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Women who use oral contraceptives during their reproductive years may gain long-term protection against endometrial cancer, a review of previous research suggests.
Researchers analyzed 36 studies including more than 140,000 women fromaround the world. They found that every five years of taking birth control pills was linked to a 24 percent reduction in the risk for endometrial cancer, even more than three decades after women stopped using the contraceptives.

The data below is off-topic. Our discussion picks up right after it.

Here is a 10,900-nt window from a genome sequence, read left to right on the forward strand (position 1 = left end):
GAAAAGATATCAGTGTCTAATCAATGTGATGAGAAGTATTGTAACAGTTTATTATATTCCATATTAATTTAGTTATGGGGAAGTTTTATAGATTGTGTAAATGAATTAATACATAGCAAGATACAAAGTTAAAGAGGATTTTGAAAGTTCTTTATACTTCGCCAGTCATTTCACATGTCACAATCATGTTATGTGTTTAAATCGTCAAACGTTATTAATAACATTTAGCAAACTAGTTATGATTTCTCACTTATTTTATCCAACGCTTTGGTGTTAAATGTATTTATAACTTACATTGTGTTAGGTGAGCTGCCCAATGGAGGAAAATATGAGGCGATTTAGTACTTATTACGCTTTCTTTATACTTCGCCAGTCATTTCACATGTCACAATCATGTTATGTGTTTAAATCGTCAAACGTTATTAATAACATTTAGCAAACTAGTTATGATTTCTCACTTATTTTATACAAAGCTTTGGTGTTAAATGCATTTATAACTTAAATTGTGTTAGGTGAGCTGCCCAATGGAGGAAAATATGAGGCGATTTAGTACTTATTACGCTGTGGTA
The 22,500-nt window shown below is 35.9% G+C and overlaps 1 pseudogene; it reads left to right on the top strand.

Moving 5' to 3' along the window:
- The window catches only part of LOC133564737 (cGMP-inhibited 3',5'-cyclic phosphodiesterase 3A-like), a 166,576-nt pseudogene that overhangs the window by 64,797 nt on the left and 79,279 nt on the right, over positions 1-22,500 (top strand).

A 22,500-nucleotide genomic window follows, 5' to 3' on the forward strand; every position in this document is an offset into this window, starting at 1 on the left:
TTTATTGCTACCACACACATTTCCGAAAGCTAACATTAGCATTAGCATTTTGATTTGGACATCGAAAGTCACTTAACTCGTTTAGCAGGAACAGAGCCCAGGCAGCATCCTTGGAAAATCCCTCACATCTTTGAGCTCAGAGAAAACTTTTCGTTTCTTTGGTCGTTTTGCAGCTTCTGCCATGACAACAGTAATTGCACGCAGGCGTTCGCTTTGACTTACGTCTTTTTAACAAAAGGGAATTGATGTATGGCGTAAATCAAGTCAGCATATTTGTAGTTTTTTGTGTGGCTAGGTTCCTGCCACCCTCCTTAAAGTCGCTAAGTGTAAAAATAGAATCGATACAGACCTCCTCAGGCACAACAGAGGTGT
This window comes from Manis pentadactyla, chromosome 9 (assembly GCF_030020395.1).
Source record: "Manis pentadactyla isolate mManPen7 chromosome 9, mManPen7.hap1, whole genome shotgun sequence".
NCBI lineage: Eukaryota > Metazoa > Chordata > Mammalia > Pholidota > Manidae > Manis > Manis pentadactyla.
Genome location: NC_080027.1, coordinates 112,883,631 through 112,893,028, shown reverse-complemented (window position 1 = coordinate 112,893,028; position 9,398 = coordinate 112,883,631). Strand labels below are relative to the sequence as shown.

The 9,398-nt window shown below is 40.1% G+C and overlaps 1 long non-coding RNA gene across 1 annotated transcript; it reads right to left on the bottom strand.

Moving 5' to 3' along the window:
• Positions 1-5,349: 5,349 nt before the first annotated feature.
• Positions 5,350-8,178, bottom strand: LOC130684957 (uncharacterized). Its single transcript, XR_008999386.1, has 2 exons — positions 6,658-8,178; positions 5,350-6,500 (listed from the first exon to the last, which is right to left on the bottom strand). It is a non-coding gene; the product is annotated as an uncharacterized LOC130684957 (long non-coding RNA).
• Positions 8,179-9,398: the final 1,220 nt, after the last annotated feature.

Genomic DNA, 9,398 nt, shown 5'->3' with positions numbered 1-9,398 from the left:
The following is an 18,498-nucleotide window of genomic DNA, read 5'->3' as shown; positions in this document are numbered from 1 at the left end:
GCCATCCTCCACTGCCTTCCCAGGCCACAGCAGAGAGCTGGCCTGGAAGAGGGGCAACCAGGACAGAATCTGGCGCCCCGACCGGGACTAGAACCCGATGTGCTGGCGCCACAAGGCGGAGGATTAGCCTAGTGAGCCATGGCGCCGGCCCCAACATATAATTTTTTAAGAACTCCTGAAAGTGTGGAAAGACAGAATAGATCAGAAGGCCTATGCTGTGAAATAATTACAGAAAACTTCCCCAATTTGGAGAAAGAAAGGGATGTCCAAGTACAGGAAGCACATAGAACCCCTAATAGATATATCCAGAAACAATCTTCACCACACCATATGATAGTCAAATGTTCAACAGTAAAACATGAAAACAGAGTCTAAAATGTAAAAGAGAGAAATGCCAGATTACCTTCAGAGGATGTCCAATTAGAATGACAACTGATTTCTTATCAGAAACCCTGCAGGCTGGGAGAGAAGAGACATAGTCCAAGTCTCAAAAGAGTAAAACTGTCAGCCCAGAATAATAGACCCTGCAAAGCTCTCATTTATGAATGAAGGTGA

“Our results show clearly, for the first time, that the protective effect of the pill on endometrial cancer lasts for over 30 years,” senior study author Valerie Beral of Oxford University in the U.K. said by email.
The most commonly prescribed oral contraceptives contain man-made versions of the natural female hormones estrogen and progesterone. Past research has already linked these pills to a reduced risk of endometrial and ovarian tumors, but also an elevated risk for breast, cervical and liver malignancies, according to the U.S. National Cancer Institute (NCI).
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